As Art. 1.3(2) of CETA provides, the Agreement (including provisional application) will cease to take effect in the UK when the EU treaties cease to take effect (i.e. two years after the issue of a withdrawal notice or on the conclusion of a withdrawal agreement as per Art. 50 TEU). Thus the UK will be subject to Chapter 8 […] for three years after it withdraws from the EU if CETA is provisionally applied before that date.”
“If the UK does not withdraw from the EU until after CETA has been ratified then Art. 30.9(2) of CETA will apply. This provides that Chapter 8 will apply for 20 years after the date at which the Agreement is terminated in respect of all investments made while it was in effect. As such, in this case, the UK will be subject to Chapter 8 for 20 years after it officially leaves the EU.”
Another country that May and co will be eager to establish a trade deal with, potentially even more so than the USA, is with China. The London School of Economics note how such a deal appears to be a match made in heaven, with China seeking expertise in services and high-tech industry whilst Britain need to maintain strong investment inflows due to its gargantuan current account deficit, something China’s huge level of FDI outflows could provide.
As well as quashing (at least some) of the protests that Brexit will make the UK globally isolated and insignificant; creating, or at least pushing for, a FTA with China may benefit the UK’s negotiations with the EU greatly, with the UK becoming a gateway to over a billion Chinese customers for EU businesses.
There are a concerns, however. Despite the obvious benefits to the Chinese with the current turbulence in their economy (which will lead them to be equally keen on such a deal), without the world’s biggest trading bloc behind them, the UK will have far fewer cards in negotiations which may lead to a less favourable deal from our side of the table.
According to CapX, a British news website founded by the Centre for Policy Studies, further economic issues with a serious trade agreement with China include the need to tackle the distortions caused by its state sector, its subsidisation and its artificial increase in the costs of its rivals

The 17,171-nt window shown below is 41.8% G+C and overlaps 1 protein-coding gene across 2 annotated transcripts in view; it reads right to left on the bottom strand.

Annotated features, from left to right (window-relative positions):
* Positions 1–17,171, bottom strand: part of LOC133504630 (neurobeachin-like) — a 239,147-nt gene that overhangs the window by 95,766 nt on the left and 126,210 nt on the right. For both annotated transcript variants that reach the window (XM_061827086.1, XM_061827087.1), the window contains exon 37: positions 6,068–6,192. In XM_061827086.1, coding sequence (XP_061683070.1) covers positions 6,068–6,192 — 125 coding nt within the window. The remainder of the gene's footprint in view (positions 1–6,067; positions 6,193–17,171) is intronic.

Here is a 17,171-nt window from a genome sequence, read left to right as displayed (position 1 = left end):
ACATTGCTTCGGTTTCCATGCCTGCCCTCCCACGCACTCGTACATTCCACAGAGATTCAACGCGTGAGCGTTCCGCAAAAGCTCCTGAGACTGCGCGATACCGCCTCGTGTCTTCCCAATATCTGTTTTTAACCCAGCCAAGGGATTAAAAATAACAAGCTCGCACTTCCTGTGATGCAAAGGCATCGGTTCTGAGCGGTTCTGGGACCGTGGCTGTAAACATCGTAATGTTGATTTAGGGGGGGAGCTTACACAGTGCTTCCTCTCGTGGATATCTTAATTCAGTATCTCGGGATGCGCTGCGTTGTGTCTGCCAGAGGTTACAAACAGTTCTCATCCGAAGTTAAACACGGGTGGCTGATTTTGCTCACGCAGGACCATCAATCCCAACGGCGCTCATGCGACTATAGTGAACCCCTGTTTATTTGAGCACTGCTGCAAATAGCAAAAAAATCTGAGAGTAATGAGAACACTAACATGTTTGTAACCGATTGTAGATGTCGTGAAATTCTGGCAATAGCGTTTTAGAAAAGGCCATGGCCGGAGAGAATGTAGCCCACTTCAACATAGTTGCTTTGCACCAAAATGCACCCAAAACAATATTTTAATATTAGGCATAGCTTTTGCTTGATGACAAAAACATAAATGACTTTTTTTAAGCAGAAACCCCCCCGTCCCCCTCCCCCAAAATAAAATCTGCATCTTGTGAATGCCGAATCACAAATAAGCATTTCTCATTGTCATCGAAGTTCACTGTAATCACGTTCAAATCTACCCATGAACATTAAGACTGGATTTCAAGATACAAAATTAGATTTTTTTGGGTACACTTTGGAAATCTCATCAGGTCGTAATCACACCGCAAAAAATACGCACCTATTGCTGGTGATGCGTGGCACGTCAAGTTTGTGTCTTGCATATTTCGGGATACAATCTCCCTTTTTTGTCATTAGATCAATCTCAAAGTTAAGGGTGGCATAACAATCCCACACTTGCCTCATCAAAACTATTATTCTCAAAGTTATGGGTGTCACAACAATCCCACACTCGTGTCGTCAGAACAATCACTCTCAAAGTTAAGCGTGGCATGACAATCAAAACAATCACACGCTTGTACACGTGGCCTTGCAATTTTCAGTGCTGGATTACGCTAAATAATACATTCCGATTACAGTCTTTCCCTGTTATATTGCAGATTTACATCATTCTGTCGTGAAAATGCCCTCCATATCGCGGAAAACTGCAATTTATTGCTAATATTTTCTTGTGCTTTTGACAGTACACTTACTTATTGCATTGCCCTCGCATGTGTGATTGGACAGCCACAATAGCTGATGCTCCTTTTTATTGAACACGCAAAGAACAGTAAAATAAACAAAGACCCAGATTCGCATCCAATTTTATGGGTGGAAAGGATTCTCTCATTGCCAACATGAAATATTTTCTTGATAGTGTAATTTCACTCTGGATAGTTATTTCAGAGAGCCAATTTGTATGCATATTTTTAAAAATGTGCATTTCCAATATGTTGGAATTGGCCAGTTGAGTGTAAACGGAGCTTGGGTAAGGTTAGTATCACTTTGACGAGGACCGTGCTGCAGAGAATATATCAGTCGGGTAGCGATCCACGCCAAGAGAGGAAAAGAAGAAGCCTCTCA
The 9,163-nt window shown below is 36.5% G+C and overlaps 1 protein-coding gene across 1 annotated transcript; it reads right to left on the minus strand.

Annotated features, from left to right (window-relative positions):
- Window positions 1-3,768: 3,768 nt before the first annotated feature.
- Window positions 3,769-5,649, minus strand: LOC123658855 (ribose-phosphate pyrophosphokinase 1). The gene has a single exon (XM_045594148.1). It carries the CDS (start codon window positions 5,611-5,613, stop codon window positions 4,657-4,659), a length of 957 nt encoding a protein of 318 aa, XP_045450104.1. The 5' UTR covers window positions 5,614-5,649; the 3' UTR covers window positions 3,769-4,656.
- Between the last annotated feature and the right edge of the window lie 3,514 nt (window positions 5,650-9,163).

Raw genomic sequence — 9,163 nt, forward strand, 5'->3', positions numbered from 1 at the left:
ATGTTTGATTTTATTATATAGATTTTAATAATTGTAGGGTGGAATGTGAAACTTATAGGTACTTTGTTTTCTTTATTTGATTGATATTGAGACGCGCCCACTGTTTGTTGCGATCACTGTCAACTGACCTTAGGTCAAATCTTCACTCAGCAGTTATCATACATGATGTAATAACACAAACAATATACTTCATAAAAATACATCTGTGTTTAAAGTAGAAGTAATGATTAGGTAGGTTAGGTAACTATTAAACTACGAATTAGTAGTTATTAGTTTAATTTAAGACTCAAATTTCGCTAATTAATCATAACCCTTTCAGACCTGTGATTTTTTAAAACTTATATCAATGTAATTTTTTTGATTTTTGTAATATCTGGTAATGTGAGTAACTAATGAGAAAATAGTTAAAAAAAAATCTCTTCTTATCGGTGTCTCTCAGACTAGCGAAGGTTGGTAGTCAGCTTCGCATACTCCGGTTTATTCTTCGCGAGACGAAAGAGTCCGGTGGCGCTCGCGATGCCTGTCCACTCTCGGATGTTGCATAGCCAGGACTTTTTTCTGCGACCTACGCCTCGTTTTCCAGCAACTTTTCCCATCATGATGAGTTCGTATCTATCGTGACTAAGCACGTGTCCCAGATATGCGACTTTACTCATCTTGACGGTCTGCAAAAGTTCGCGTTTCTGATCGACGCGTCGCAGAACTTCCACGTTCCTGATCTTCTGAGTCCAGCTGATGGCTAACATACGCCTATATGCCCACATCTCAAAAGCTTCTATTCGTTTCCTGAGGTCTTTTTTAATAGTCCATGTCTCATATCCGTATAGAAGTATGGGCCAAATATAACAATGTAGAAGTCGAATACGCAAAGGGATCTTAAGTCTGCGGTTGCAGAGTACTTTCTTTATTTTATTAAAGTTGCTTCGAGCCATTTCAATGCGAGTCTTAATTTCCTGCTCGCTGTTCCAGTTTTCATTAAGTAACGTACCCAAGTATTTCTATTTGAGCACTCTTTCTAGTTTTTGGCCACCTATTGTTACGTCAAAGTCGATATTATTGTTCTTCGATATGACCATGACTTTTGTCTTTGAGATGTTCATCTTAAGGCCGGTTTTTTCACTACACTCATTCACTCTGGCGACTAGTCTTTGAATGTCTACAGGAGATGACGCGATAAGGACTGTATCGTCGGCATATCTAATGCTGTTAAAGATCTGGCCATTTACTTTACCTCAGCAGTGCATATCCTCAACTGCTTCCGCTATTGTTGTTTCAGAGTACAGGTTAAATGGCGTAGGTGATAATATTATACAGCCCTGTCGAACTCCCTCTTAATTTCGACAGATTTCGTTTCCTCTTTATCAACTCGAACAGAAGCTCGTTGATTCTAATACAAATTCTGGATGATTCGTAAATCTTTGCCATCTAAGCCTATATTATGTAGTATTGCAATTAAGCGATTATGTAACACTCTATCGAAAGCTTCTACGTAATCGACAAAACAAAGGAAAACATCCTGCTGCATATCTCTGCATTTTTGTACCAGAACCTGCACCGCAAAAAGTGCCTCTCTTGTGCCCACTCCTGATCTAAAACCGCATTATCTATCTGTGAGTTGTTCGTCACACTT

The UK may have less manoeuvrability in condemning China’s curbing of human rights also. In the past few years, China has, among other things, ordered a severe crackdown on human rights lawyers (hardly progressive considering some of the appalling working and living conditions in China) and attempted to limit free speech by detaining dissidents, bloggers and journalists. As the Conservative Party’s human rights commission recently emphasised in a statement accompanying a report released by MPs last month, this is, quite plainly, unacceptable:
“In light of [Xi’s crackdown], we believe it is time for the UK government to rethink its approach to China, to speak out publicly and consistently on human rights, and consider ways it can more effectively promote and protect basic rights that are being gravely violated in mainland China and in Hong Kong”
Our lacklustre attempts at denouncing such actions have had little impact to date, therefore the establishment of a FTA would likely lead to the UK becoming even quieter about such issues as economic self-interest prevails. Economically, a FTA with the Chinese would be the dream all Brexiters were dreaming of, but ethically, it could be a disaster.
Other boxes still unopened
- Business Secretary Sajid Javid has begun preliminary trade talks with India during a series of discussions in Delhi.
- George Osborne has gone to Singapore to ‘drum up post-Brexit trade’
- Liam Fox has said that the UK already has ten trade deals lined up with economic powerhouses around the world
What’s in our box? Should the UK have said ‘No Deal’ to the EU?
There are promising signs, the UK is out of the traps and ready to take on the world, with scope for deals with the USA, China and maybe even the EU. Worryingly, however, the sheer time it takes to smoothen out the fine details of trade deals, accompanied by countries’ reluctance to prioritise UK trading arrangements over those with the EU, will mean any such benefits of these deals may not be felt for over a decade. It is quite plausible to assume that the UK will have little bargaining power in many of these negotiations which will lead to the UK getting a raw deal. Only time will tell; perhaps Brexit will be a disaster, but perhaps this is the point where the UK ceases to be a key figure in the EU, but a key figure in the world.